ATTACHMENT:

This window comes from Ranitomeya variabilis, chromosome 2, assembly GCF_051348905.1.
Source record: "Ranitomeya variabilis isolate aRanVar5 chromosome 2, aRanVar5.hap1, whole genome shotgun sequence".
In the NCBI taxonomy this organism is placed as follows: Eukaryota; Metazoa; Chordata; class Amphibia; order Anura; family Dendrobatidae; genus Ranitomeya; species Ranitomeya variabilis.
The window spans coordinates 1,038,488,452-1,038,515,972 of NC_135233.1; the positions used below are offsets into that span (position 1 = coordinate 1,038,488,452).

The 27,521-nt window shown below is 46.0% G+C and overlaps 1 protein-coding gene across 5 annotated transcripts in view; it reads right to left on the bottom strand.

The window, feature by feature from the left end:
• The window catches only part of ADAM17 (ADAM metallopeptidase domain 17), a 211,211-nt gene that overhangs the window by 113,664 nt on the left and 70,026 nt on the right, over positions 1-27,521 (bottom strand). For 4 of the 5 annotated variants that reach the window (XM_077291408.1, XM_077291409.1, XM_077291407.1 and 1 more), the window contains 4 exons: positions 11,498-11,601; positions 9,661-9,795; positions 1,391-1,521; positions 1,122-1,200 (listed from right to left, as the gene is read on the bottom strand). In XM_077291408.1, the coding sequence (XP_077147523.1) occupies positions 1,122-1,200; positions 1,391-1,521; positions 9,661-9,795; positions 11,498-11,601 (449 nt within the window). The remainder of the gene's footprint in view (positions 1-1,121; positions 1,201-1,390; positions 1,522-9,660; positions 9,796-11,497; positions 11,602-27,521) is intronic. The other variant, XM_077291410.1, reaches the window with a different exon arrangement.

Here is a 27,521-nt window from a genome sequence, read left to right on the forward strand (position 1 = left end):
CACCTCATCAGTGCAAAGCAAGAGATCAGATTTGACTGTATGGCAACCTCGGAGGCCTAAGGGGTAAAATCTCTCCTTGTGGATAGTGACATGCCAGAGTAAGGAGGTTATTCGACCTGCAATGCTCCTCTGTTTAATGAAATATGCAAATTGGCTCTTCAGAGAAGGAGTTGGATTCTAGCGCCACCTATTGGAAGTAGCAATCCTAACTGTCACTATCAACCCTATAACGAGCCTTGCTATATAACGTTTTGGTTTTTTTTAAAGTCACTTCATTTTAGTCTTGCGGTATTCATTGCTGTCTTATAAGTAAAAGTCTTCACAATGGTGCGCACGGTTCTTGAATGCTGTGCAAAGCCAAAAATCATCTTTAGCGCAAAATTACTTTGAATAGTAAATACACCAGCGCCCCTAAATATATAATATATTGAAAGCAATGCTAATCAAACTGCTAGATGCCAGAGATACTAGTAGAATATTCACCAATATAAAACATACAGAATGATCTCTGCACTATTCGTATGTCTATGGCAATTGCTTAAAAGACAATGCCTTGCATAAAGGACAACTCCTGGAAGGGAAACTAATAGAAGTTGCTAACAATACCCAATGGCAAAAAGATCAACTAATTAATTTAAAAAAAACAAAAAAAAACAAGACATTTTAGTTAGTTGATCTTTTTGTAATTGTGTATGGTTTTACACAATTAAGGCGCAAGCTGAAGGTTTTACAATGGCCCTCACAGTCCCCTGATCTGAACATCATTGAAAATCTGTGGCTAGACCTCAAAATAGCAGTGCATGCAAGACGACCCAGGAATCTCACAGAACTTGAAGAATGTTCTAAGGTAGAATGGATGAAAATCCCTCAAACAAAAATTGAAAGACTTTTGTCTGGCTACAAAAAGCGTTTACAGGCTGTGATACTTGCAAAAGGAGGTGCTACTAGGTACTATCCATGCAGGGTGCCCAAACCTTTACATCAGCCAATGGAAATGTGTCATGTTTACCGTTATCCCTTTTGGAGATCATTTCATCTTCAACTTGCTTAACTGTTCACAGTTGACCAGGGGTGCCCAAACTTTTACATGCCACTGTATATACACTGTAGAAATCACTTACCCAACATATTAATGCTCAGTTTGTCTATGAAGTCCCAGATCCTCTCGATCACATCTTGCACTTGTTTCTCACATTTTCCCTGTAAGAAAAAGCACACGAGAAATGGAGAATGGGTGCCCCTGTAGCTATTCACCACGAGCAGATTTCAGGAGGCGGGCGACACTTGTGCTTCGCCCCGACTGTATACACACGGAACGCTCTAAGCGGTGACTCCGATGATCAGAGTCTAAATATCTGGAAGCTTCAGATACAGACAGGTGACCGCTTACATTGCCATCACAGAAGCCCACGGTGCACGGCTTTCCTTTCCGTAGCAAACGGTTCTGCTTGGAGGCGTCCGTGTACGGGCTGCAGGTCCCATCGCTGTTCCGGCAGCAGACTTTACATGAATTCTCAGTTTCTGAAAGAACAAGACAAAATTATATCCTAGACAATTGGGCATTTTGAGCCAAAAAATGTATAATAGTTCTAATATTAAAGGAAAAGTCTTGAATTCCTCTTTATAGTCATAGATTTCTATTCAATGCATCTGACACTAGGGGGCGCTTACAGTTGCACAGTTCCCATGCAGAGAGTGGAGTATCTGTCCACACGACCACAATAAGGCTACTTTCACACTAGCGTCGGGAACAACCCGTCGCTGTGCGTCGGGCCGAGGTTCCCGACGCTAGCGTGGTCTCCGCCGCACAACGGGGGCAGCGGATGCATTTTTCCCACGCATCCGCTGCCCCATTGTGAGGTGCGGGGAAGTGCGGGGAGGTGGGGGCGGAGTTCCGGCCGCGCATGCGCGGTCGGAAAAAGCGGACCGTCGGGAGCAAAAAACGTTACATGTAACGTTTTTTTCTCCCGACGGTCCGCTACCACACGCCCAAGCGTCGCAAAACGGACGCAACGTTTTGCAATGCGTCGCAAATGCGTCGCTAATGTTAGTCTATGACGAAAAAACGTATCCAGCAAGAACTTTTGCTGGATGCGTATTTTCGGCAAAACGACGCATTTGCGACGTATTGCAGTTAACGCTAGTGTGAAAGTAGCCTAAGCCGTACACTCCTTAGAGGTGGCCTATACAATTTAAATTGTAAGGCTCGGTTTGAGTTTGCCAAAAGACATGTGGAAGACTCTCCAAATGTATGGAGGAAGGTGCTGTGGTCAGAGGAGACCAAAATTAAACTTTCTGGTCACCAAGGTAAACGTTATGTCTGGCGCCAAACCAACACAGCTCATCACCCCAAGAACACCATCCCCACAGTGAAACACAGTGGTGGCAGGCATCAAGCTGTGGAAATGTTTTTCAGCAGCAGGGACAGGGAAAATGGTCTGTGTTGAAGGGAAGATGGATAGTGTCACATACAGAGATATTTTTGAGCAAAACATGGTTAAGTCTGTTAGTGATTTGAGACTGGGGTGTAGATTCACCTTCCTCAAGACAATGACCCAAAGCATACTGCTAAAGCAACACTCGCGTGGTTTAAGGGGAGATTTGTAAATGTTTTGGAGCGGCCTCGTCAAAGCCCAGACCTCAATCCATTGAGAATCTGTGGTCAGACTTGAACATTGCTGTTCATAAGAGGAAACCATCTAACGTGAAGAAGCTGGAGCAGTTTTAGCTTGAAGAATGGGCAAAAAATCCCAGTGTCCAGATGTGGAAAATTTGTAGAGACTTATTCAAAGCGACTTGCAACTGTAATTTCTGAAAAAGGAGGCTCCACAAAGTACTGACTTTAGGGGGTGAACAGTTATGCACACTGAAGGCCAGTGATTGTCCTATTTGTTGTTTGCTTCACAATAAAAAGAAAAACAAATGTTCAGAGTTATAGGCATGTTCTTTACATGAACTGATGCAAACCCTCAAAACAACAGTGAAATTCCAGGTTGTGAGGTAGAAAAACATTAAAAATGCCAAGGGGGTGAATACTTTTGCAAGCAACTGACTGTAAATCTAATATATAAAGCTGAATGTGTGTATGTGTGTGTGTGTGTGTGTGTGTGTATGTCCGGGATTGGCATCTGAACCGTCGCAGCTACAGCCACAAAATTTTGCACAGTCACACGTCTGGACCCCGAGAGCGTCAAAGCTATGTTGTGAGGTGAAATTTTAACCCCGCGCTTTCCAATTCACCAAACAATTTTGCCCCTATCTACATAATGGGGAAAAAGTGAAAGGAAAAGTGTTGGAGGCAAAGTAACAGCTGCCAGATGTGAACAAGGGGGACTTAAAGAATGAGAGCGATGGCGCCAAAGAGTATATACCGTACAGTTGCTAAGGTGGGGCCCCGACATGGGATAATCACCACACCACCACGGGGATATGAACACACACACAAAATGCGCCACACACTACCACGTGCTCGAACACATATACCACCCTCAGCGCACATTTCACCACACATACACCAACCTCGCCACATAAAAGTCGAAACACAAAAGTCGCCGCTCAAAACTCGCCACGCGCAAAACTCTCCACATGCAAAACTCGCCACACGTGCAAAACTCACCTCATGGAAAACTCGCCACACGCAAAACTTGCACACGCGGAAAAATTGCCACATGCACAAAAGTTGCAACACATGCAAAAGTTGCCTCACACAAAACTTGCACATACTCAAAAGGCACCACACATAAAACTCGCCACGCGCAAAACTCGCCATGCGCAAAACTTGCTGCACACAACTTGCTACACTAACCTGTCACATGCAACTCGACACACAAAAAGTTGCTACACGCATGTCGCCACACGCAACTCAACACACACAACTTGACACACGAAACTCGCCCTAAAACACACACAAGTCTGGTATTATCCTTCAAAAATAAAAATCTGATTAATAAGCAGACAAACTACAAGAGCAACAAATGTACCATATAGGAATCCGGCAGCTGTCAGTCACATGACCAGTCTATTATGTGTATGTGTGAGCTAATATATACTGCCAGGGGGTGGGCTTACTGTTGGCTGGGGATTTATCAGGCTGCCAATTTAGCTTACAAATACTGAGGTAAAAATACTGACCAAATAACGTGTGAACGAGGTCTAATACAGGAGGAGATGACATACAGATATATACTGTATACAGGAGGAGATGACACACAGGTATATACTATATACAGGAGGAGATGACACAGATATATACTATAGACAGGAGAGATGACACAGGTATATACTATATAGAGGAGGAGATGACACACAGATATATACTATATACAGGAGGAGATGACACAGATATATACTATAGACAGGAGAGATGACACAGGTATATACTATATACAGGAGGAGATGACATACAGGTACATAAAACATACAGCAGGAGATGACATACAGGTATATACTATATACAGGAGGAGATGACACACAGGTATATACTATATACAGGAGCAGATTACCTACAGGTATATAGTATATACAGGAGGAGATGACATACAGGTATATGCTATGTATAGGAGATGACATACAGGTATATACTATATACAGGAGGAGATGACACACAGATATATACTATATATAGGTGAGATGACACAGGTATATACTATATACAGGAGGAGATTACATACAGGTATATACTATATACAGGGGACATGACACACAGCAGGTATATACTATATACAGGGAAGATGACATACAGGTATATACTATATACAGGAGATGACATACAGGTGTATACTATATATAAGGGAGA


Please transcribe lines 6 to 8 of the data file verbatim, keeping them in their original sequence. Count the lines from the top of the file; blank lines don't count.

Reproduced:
The window, feature by feature from the left end:
• The window catches only part of ADAM17 (ADAM metallopeptidase domain 17), a 211,211-nt gene that overhangs the window by 113,664 nt on the left and 70,026 nt on the right, over positions 1-27,521 (bottom strand). For 4 of the 5 annotated variants that reach the window (XM_077291408.1, XM_077291409.1, XM_077291407.1 and 1 more), the window contains 4 exons: positions 11,498-11,601; positions 9,661-9,795; positions 1,391-1,521; positions 1,122-1,200 (listed from right to left, as the gene is read on the bottom strand). In XM_077291408.1, the coding sequence (XP_077147523.1) occupies positions 1,122-1,200; positions 1,391-1,521; positions 9,661-9,795; positions 11,498-11,601 (449 nt within the window). The remainder of the gene's footprint in view (positions 1-1,121; positions 1,201-1,390; positions 1,522-9,660; positions 9,796-11,497; positions 11,602-27,521) is intronic. The other variant, XM_077291410.1, reaches the window with a different exon arrangement.

Here is a 27,521-nt window from a genome sequence, read left to right on the forward strand (position 1 = left end):